Nearly 90 killed by troops

Bush administration backs massacres in Bolivia

By Bill Vann
17 October 2003

With at least 86 workers, peasants and students confirmed killed by army and police bullets and hundreds more wounded during the last three weeks of mass protests, the Bush administration has solidarized itself fully with the repressive regime of President Gonzalo Sanchez de Lozada.

There is also mounting evidence that the CIA and US military are playing a direct role in organizing the bloodbath that has been unleashed against Bolivia’s rebellious population.

“The American people and their government support Bolivia’s democratically elected president,” the US State Department declared in the aftermath of last Sunday’s massacre of poor and indigenous residents of El Alto, the sprawling industrial suburb of La Paz that has been the center of the strike and protest movement. Adopting a threatening tone toward the popular revolt, it warned that Washington “will not tolerate any interruption of the constitutional order in Bolivia, nor will it support a regime that results from undemocratic means.”

The statement was seconded by the US Embassy in La Paz, which declared its “full support for this constitutionally and democratically elected government. This government should not be replaced by one imposed by criminal violence.” It added that “sticks and stones are not a form of peaceful protest, nor is the burning of vehicles or businesses.” Washington had no such words of condemnation, however, for the machine-gunning of unarmed demonstrators, including a five-year-old child, last weekend.

Soldiers moved into the shantytown neighborhoods of El Alto on Sunday and Monday with shoot-to-kill orders. Their objective was to break the siege that protesters had imposed on the capital city of La Paz as part of a nationwide protest over the government’s plan to sell off Bolivia’s natural gas to a consortium of energy multinationals seeking to export the fuel to California and Mexico. Opponents of the government have charged that, while the gas plan will yield ample profits for the foreign firms and their Bolivian partners, it will produce scant public revenues.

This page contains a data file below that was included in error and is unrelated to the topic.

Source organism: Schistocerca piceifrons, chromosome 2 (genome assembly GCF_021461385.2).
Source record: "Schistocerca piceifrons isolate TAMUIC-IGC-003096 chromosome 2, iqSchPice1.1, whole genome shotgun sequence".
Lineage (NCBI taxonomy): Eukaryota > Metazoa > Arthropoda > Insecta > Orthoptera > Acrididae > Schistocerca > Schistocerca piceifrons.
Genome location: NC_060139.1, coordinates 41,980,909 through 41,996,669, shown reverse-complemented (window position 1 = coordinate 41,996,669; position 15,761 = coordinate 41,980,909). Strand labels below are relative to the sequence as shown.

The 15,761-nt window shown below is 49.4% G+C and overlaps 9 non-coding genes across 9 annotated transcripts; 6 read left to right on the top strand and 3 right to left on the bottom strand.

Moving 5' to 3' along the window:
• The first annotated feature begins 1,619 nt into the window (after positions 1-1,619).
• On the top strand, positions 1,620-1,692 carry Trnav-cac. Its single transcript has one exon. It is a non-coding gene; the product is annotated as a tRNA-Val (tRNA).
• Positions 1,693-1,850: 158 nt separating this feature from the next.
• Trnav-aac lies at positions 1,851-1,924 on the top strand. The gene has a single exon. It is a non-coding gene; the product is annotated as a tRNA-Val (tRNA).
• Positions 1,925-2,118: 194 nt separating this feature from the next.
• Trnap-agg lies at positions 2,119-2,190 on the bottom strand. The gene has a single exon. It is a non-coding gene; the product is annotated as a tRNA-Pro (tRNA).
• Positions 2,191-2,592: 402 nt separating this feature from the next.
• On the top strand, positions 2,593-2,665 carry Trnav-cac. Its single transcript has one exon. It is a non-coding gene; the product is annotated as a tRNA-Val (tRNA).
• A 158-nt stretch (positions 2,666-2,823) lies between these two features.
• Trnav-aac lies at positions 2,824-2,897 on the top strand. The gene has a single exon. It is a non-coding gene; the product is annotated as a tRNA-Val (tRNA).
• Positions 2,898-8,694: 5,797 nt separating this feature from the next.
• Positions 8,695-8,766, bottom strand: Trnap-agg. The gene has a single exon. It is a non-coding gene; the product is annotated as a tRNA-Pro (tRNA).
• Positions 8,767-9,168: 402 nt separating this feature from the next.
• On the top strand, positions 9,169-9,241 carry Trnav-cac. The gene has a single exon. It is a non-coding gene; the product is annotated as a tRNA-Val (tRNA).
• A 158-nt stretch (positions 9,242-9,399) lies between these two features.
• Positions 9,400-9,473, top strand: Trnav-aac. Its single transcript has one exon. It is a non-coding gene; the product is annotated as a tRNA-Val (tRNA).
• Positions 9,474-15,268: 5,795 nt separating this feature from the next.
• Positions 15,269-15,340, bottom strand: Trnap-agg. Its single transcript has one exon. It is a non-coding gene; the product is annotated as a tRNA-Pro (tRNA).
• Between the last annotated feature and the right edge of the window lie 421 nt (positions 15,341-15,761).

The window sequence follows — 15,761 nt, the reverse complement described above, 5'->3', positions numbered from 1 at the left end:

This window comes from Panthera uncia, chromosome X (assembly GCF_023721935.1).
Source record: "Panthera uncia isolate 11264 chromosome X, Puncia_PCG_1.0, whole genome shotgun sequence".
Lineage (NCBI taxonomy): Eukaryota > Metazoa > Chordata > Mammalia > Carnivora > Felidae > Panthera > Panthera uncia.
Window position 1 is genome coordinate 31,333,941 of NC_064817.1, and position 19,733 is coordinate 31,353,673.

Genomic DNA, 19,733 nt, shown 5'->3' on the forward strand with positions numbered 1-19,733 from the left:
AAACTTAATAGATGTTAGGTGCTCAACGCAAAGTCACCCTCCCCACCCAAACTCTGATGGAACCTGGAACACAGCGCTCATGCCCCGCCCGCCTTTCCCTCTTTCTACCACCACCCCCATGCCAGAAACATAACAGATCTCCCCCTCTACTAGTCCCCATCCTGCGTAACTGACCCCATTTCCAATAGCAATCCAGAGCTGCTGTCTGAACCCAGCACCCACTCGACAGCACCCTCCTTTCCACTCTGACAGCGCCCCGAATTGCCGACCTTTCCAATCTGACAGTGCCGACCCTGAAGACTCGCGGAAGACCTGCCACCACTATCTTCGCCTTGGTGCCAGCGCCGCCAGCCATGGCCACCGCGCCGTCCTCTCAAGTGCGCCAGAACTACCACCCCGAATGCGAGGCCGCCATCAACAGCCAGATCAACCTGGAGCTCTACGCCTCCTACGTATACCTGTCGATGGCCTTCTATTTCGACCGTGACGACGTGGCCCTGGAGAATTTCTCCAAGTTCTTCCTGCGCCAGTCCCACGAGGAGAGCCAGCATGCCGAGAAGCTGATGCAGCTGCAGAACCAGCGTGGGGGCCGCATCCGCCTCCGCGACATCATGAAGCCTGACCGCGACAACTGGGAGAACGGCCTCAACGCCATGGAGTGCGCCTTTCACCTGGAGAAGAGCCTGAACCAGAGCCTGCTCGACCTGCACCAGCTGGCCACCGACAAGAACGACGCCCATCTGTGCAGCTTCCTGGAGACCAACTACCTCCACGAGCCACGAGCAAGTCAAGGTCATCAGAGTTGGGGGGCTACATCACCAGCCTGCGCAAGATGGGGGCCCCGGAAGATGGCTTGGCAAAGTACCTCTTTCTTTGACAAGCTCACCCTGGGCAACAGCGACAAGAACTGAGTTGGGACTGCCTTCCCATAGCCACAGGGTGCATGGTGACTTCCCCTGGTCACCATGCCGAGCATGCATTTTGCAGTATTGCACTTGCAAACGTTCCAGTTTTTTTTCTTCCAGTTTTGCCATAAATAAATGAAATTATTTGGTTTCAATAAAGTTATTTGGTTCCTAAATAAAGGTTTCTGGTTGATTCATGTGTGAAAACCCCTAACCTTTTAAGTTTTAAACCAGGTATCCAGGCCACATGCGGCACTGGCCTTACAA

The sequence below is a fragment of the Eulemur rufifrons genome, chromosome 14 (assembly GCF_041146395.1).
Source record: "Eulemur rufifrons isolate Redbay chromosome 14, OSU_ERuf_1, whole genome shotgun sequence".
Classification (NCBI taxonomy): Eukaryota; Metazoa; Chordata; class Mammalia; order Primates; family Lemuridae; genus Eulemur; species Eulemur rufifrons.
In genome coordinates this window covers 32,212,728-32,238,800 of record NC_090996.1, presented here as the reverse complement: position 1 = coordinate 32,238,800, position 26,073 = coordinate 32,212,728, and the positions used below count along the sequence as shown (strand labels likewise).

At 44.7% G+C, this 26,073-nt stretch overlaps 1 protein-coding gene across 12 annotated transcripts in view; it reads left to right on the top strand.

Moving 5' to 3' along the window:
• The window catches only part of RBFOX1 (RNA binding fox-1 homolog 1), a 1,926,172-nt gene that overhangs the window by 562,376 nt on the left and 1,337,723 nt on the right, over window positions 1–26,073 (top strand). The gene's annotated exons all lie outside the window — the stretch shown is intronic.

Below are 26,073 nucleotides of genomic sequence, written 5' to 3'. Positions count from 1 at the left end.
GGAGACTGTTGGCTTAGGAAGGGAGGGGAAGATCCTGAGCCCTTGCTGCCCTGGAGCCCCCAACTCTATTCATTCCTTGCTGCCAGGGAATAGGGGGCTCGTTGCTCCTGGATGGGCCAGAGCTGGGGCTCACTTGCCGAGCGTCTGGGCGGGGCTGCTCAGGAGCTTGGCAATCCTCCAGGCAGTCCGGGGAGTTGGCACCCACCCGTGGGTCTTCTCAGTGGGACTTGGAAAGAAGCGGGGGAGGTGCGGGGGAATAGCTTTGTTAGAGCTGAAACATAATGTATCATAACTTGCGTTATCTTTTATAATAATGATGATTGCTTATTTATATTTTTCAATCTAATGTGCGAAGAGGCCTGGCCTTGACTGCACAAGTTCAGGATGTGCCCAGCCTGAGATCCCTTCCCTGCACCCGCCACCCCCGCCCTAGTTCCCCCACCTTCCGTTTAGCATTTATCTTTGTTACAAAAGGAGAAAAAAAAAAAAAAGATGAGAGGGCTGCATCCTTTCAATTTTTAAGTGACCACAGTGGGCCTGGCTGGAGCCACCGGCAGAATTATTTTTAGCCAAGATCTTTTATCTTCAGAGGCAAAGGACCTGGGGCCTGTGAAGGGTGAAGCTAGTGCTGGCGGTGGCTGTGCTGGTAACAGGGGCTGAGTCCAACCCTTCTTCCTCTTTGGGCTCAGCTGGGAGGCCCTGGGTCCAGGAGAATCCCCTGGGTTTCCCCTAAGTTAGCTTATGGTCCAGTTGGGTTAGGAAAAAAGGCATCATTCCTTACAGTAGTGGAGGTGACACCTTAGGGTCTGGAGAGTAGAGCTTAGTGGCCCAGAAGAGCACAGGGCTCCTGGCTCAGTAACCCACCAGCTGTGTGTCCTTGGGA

The fight against the gas deal has awakened mass resentment against the deepening poverty and social polarization produced by two decades of International Monetary Fund-dictated “free market reforms.” Large sections of the Bolivian working class, including tin miners and public sector workers, have seen their jobs wiped out by the wave of privatizations and budget-cutting that has swept the country. At least 60 percent of the population subsists on $2 a day or less.

The government’s attempt to drown the mass protests in blood has for the moment produced the opposite effect. The killings in El Alto were answered Monday by a mass protest in La Paz in which another 11 people were killed. The capital remains completely paralyzed by a general strike, with banks, businesses and public offices closed and no vehicles moving on the streets.

Meanwhile, two columns made up of an estimated 20,000 peasants and another consisting of over 2,500 miners are converging on the capital. Two miners were killed and dozens more wounded in a confrontation with troops in the town of Patacamaya, about 60 miles from La Paz on the route of their march.

Thousands of residents of El Alto poured into the capital for demonstrations this week, some carrying the bodies of relatives killed in Sunday’s massacre. The protesters said that they were no longer seeking the president’s resignation, but rather his head. Sanchez de Lozada remains holed up in the presidential palace, which, like other government buildings, is ringed by tanks and machine-gun emplacements.

Residents of El Alto have reported that security forces are continuing to make house-to-house raids in the city in an attempt to capture strike leaders.

The general strike has spread to Cochabamba—where residents attempted to burn down the government building—as well as Potosí, Oruro and Chuquisaca.

US military said to direct repression

Meanwhile, an issue of the weekly magazine Pulso published a detailed account of the extensive US role in organizing the government’s murderous repression against the protest movement. Security forces confiscated the edition as soon as it was distributed. Also seized was the daily newspaper El Diario, which carried a headline “Bolivians have the right to demand the resignation of the president.” Security forces have also shut down a radio station that broadcasts in the Aymara language and have threatened to move against other media.